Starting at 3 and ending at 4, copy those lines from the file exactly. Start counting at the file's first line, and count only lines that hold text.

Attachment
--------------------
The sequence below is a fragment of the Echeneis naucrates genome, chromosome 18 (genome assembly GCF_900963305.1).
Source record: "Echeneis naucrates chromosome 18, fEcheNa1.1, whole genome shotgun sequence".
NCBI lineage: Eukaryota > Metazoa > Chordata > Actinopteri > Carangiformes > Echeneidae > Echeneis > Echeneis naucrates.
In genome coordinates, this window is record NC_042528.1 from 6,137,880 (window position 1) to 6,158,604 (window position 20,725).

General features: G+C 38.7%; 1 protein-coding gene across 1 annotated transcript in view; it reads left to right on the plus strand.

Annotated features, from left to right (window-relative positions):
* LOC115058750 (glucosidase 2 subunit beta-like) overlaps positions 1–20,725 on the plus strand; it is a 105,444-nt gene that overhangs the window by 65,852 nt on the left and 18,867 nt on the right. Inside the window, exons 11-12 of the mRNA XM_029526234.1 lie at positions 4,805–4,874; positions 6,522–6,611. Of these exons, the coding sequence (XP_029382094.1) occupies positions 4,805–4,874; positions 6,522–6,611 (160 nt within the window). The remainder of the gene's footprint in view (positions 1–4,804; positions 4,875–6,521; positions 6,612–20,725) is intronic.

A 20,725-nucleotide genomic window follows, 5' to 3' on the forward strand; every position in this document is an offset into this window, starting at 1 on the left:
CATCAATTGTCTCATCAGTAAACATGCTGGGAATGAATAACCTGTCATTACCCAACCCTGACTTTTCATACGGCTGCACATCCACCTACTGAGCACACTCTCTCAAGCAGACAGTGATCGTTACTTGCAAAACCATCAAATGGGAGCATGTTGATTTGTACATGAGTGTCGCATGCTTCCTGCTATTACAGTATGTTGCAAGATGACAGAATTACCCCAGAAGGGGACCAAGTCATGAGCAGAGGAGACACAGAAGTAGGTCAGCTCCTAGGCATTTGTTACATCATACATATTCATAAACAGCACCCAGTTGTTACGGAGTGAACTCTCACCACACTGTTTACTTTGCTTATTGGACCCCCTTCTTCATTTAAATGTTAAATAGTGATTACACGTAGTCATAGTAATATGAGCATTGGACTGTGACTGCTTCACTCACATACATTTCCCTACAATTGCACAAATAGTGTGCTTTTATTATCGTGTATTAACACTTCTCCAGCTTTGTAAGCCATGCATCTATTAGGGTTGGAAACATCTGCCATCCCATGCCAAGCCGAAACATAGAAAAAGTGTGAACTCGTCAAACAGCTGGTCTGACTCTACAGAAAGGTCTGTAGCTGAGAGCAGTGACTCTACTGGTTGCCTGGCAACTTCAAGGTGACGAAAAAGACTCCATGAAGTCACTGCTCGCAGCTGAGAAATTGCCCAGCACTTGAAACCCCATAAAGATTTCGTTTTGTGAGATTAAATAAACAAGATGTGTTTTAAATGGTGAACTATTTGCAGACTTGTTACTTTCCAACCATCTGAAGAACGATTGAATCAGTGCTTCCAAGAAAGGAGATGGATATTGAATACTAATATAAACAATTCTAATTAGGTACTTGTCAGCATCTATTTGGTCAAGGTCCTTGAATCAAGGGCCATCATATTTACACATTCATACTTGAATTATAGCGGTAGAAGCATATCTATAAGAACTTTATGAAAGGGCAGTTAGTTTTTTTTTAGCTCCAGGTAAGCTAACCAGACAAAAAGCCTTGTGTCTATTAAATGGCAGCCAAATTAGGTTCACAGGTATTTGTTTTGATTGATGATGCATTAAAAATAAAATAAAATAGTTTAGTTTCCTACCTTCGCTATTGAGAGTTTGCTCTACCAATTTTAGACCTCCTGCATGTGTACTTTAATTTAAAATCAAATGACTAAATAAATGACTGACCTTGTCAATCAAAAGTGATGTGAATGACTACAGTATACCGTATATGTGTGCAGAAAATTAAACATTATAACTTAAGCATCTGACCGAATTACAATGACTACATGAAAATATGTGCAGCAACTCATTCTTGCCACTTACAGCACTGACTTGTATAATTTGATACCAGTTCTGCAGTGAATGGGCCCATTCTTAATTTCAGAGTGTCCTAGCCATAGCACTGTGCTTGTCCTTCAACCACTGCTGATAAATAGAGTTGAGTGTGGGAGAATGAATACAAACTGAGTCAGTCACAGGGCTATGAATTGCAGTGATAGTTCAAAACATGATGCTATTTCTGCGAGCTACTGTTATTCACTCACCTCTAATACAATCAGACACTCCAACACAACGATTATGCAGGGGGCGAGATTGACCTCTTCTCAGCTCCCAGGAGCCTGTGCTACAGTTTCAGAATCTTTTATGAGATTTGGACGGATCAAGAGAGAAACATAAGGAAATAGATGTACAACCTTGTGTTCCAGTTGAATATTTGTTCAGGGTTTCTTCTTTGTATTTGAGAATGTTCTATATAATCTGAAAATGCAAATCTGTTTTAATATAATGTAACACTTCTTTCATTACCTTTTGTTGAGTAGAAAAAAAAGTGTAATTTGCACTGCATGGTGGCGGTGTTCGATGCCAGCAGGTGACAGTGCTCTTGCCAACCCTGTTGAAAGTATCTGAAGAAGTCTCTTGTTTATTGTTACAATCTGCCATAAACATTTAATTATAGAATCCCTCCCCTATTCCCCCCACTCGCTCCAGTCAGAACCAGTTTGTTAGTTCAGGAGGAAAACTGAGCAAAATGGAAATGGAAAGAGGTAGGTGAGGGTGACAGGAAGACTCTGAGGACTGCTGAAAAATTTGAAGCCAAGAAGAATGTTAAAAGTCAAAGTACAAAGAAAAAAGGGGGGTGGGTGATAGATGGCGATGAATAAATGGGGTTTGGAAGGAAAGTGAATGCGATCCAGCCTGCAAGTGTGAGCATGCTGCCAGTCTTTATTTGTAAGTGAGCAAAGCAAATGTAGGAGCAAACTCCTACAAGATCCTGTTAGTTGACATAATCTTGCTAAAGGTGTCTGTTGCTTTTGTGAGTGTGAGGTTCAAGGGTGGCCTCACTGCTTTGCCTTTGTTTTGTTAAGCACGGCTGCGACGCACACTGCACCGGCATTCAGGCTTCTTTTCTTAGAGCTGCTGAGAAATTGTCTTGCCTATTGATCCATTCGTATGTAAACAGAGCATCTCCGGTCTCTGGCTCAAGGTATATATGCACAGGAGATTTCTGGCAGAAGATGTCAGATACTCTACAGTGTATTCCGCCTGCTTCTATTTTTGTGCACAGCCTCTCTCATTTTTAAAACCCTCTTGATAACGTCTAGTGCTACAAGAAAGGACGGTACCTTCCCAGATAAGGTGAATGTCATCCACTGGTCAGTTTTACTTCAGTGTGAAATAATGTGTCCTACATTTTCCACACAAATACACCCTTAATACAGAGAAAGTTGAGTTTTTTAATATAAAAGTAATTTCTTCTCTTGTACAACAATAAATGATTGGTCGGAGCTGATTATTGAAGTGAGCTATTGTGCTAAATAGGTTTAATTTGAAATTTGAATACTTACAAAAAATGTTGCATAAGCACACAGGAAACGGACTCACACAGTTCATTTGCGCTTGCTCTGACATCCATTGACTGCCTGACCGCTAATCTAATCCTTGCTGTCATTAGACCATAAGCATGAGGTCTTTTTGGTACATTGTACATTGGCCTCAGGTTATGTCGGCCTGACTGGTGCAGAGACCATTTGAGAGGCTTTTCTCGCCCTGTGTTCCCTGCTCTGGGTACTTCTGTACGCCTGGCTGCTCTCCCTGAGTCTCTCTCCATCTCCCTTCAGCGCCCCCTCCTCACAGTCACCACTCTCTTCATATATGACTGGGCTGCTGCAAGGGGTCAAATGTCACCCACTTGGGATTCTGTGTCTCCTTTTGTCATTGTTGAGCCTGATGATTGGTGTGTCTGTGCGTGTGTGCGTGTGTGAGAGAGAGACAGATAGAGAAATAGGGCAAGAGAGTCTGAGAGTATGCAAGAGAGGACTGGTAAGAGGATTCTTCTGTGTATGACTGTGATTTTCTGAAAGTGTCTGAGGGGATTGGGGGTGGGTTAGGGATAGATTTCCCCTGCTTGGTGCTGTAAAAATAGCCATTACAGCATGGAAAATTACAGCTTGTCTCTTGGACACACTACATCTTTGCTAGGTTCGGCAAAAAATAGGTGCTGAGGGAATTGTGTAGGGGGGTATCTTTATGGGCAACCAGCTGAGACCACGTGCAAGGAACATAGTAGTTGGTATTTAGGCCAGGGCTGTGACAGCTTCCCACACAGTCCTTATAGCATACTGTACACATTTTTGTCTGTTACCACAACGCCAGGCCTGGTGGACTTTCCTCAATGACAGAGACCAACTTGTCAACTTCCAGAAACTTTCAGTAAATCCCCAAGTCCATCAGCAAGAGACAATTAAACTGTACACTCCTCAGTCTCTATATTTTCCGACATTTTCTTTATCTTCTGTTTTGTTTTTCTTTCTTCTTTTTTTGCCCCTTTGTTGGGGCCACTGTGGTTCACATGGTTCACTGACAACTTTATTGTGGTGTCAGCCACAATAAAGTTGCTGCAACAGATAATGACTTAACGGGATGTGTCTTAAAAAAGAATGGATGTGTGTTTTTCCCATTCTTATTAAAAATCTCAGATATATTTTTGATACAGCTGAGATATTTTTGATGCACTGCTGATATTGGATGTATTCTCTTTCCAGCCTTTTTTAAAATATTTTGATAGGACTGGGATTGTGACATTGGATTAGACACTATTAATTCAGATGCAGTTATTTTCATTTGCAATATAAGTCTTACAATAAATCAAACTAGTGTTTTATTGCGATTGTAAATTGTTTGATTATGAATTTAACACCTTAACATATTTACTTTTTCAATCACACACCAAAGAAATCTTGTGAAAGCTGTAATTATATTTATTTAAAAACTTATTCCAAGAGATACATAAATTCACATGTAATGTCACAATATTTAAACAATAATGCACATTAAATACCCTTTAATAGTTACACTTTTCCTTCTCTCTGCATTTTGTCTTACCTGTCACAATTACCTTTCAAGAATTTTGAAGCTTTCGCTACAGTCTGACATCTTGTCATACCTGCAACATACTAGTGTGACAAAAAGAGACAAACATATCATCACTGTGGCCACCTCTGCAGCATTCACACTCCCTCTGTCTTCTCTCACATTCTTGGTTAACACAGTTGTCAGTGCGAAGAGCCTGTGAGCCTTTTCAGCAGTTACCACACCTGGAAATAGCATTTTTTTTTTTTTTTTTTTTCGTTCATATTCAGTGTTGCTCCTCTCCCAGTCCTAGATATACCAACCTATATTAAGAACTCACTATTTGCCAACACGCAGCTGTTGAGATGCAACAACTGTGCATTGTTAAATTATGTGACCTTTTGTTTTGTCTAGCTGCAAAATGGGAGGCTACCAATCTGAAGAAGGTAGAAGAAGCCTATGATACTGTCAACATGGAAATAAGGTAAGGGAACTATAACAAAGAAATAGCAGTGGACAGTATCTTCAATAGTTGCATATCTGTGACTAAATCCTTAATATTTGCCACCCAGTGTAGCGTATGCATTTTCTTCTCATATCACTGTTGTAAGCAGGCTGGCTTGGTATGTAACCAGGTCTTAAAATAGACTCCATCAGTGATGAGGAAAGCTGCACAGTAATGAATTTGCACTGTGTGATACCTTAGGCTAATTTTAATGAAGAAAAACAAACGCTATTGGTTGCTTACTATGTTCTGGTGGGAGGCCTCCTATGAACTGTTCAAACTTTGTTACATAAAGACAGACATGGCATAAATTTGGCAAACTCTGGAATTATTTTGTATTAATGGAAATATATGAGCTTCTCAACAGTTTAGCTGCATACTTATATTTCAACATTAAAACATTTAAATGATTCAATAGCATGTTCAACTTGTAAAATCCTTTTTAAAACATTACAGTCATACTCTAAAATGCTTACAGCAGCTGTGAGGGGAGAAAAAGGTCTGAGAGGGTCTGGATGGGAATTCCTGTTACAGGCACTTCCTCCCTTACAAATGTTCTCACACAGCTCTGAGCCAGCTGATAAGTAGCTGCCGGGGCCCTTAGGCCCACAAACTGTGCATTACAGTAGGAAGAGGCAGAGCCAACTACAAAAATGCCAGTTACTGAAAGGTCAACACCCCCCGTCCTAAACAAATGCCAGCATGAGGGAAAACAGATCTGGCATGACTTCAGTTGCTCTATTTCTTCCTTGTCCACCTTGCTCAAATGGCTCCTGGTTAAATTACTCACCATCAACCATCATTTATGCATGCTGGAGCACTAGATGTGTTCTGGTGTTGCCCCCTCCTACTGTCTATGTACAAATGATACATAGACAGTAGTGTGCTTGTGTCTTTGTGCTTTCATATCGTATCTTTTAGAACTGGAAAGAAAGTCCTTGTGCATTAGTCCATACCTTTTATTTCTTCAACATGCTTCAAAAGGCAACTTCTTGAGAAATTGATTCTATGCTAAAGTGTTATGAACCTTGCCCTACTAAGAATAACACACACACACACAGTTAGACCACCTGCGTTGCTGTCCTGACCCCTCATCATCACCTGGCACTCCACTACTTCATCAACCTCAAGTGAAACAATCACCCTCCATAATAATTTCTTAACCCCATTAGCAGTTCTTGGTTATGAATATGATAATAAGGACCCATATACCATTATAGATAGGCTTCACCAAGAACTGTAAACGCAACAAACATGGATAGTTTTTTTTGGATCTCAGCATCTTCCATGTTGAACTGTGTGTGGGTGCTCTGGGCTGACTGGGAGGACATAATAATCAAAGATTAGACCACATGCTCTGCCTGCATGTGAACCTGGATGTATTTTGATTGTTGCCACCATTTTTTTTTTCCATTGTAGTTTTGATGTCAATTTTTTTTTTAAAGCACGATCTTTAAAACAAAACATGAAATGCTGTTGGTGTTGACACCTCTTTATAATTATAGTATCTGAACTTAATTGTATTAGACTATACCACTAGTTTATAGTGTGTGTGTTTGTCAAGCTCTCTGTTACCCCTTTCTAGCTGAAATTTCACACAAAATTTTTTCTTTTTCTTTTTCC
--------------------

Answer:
NCBI lineage: Eukaryota > Metazoa > Chordata > Actinopteri > Carangiformes > Echeneidae > Echeneis > Echeneis naucrates.
In genome coordinates, this window is record NC_042528.1 from 6,137,880 (window position 1) to 6,158,604 (window position 20,725).